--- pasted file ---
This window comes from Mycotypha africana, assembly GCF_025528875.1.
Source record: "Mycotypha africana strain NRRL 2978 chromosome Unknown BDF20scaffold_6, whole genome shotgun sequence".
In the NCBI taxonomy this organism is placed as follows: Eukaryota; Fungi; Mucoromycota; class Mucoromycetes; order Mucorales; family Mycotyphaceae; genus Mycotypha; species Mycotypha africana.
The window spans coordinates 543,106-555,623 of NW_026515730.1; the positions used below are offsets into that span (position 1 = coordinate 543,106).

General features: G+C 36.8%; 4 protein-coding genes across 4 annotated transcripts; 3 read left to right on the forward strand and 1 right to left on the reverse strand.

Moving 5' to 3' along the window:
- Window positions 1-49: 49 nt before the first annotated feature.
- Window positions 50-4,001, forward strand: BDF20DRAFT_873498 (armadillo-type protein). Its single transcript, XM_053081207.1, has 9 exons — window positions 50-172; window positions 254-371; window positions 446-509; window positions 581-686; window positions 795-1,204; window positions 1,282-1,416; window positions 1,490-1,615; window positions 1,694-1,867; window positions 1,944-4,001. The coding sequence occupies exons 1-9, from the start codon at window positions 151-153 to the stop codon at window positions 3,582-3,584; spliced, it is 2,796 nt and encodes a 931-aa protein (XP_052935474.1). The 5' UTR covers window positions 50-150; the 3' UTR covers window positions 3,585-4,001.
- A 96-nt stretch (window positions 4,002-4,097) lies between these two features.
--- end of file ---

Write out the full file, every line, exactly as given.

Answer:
This window comes from Mycotypha africana, assembly GCF_025528875.1.
Source record: "Mycotypha africana strain NRRL 2978 chromosome Unknown BDF20scaffold_6, whole genome shotgun sequence".
In the NCBI taxonomy this organism is placed as follows: Eukaryota; Fungi; Mucoromycota; class Mucoromycetes; order Mucorales; family Mycotyphaceae; genus Mycotypha; species Mycotypha africana.
The window spans coordinates 543,106-555,623 of NW_026515730.1; the positions used below are offsets into that span (position 1 = coordinate 543,106).

General features: G+C 36.8%; 4 protein-coding genes across 4 annotated transcripts; 3 read left to right on the forward strand and 1 right to left on the reverse strand.

Moving 5' to 3' along the window:
- Window positions 1-49: 49 nt before the first annotated feature.
- Window positions 50-4,001, forward strand: BDF20DRAFT_873498 (armadillo-type protein). Its single transcript, XM_053081207.1, has 9 exons — window positions 50-172; window positions 254-371; window positions 446-509; window positions 581-686; window positions 795-1,204; window positions 1,282-1,416; window positions 1,490-1,615; window positions 1,694-1,867; window positions 1,944-4,001. The coding sequence occupies exons 1-9, from the start codon at window positions 151-153 to the stop codon at window positions 3,582-3,584; spliced, it is 2,796 nt and encodes a 931-aa protein (XP_052935474.1). The 5' UTR covers window positions 50-150; the 3' UTR covers window positions 3,585-4,001.
- A 96-nt stretch (window positions 4,002-4,097) lies between these two features.